Fall 2020 was an unusual time to return to the college classroom after several years away, largely because I did not return to a classroom at all. Like many American professors, I taught my 2020 courses barricaded in the sole corner of my living room unravaged by a school-free child. I recorded lectures using a program dystopically but accurately called Panopto; I held discussions wherein all of my pedagogical energy disappeared immediately into an abyss of little black squares.
Yes, most aspects of Zoom University were god-awful—but not the grading part! That part was revelatory. Acknowledging the challenges the pandemic wrought upon one’s physical and mental health, many universities, including the one where I teach, allowed students to convert their grades to pass/no-pass until the last week of class. That meant two things: First, a kid could have a less-than-great term, but still get credit for a course without dinging their GPA—because the “pass” grants credit hours, but has no corresponding number and doesn’t figure into the GPA at all. Second, if the student fully imploded, a course could disappear from their transcript altogether, a specter of this odious era evaporating along with so much Grubhub delivery exhaust.
The result, at least in my courses, was that students worried much less about hustling and haggling for every single point available to them, and concentrated instead on just getting through the term, enjoying what they could about the course material. When a physical or mental health emergency inevitably led to missing work, I happily put through a C or B-minus for their final grade, knowing that it would come out the other end a pass, and the student would move on with their life.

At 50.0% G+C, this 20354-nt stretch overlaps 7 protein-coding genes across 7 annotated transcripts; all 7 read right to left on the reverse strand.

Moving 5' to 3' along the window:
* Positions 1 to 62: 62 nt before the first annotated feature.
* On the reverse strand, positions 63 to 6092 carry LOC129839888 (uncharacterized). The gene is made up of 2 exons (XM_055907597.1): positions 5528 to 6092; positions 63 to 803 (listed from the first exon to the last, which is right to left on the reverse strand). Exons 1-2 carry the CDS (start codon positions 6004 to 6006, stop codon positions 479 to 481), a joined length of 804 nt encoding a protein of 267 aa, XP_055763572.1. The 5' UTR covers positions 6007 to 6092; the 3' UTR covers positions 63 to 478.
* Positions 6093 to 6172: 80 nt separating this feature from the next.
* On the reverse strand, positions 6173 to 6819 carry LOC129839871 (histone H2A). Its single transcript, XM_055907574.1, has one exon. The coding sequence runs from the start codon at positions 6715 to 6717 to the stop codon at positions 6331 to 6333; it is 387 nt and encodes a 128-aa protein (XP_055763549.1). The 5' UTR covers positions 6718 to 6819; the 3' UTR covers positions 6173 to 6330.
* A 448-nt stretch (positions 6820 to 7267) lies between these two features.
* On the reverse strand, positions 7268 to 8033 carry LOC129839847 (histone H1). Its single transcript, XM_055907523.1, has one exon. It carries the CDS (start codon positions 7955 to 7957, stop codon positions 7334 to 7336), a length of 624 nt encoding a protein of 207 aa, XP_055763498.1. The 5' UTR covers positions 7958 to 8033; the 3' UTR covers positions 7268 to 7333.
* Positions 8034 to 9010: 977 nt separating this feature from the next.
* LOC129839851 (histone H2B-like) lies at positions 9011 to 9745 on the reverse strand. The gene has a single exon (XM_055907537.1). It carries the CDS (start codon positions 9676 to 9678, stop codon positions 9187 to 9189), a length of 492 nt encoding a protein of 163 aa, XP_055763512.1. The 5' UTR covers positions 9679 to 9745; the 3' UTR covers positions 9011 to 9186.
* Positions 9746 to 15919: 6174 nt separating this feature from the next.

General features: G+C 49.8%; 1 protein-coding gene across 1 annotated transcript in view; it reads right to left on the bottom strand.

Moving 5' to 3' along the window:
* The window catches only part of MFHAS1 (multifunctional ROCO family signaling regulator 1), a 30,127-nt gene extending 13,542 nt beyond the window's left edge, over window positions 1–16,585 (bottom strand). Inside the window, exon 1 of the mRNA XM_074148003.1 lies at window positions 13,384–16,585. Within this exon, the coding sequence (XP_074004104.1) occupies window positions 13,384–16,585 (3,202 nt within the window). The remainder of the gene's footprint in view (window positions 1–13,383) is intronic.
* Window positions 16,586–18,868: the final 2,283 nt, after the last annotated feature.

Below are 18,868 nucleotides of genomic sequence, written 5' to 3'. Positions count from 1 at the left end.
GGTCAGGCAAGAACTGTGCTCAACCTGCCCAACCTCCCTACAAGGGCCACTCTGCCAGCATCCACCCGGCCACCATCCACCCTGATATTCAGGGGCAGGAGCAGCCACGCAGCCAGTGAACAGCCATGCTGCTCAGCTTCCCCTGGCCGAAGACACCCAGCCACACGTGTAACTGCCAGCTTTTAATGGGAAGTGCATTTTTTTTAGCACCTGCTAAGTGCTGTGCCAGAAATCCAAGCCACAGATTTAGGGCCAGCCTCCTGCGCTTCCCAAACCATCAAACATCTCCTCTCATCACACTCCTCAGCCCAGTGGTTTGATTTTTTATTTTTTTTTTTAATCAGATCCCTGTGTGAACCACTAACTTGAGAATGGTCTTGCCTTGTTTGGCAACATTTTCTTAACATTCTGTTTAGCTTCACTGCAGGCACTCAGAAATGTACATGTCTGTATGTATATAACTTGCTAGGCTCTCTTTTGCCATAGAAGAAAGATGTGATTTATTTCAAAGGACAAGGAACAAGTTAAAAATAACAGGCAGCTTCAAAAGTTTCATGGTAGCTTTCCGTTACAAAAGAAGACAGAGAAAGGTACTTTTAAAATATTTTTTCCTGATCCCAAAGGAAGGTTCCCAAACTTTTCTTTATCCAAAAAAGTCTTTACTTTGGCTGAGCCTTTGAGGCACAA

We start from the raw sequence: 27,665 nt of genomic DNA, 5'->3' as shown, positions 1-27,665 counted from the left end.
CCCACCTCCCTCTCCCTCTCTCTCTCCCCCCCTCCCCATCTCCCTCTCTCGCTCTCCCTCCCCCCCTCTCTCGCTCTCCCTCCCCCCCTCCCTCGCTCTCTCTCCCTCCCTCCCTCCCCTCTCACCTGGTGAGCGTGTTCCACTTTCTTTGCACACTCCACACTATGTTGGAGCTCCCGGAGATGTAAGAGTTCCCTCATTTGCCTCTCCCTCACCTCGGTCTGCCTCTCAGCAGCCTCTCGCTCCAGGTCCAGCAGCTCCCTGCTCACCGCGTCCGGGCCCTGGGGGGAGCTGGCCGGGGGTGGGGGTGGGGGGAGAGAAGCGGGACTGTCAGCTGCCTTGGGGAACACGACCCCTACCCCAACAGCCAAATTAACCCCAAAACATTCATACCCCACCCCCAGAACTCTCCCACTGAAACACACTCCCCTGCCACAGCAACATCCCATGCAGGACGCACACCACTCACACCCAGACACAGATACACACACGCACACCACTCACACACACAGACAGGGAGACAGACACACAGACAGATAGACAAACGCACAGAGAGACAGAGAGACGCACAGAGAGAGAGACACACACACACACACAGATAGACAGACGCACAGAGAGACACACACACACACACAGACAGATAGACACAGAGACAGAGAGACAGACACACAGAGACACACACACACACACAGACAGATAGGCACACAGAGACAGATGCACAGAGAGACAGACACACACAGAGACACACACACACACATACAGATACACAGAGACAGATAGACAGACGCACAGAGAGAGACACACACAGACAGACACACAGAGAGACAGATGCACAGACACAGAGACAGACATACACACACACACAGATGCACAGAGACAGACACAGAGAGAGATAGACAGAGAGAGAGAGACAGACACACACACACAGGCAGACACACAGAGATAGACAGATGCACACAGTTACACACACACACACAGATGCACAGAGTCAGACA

Alas. Unlike the pandemic, this marked improvement in “learning outcomes assessment” (barf) didn’t last. When my classes this year went back to quasi-normal, the flexible pass-fail option disappeared, right along with the phrase “I’m going to share my screen.” The only problem? Everything still sucks! College students might (or might not!) be better off than they were this time last year—but they are far from OK, and their grades have shown it.
So now this is happening: It’s finals week, and despite taking advantage of every mitigation strategy I’ve been able to provide—unlimited late work, make-up exams, a truly obscene amount of extra credit—a certain number of students experienced crises after the withdrawal deadline, and now I have no choice but to give out a rash of D’s and F’s. And as much as I wish certain students had, say, come to class more and done more homework, watching them suffer the consequences of their actions gives me no Freude and all Schaden.
Contrary to what the boomer grandpas and Kids Rock of the world may argue, this is not, actually, because students today are coddled babies who wouldn’t know hard work if it bit them in the tuchus. (People who say this, without fail, do not know how it feels to come of age trapped inside an early draft of the Outbreak script, except with more guns.) The “bad” GPA is not due to students themselves being “bad.” Rather, it is due to the punitive A–F grade point scale itself—which is compliance-rewarding, often unfair, usually inconsistent, dehumanizing, over-rubricked, soulless, noxious garbage. And garbage belongs in the garbage.